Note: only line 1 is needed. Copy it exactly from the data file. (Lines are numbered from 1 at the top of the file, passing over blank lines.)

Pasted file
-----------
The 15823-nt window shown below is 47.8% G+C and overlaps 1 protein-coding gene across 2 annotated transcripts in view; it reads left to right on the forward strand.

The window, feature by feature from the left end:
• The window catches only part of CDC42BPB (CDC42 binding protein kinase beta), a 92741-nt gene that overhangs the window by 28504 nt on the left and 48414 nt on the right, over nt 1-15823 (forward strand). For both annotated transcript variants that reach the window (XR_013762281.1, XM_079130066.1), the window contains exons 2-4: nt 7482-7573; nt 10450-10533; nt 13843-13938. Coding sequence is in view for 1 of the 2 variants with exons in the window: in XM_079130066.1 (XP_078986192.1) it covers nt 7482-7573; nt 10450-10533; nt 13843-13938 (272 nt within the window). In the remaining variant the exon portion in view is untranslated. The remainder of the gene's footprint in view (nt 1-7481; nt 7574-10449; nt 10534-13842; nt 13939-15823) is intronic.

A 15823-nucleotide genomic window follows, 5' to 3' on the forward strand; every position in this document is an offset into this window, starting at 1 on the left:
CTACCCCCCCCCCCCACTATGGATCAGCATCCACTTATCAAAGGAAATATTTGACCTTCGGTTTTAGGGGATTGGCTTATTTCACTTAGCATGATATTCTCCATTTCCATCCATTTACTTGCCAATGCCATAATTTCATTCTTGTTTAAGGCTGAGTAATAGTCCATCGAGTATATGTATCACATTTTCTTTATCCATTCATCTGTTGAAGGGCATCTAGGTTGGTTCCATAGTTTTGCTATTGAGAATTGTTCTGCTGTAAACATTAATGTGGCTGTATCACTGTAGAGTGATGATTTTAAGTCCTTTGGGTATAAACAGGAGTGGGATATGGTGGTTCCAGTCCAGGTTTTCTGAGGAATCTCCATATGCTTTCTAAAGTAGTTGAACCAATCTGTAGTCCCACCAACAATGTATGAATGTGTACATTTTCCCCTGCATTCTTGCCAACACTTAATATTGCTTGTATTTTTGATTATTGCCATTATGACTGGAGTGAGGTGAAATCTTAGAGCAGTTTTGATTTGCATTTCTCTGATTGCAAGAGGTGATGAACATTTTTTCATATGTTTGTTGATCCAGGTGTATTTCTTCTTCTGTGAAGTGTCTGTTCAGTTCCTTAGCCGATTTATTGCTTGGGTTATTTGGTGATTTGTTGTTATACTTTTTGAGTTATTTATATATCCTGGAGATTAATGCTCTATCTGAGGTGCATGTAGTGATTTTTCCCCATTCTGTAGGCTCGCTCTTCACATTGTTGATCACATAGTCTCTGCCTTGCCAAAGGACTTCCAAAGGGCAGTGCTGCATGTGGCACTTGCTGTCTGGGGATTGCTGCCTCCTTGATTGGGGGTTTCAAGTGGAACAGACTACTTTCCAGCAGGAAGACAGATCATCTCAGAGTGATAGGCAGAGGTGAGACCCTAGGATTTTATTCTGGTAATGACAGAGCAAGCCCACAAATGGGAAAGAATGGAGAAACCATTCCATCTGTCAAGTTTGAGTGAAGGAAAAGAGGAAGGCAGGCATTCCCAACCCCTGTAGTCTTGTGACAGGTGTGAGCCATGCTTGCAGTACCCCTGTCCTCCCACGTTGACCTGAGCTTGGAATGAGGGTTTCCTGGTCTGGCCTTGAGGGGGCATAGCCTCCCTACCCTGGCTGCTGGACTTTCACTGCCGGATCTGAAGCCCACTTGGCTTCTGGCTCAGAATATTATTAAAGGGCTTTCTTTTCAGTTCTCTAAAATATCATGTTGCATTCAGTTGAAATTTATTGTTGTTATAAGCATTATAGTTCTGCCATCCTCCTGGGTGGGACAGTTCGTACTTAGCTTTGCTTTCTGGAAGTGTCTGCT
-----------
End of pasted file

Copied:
The 15823-nt window shown below is 47.8% G+C and overlaps 1 protein-coding gene across 2 annotated transcripts in view; it reads left to right on the forward strand.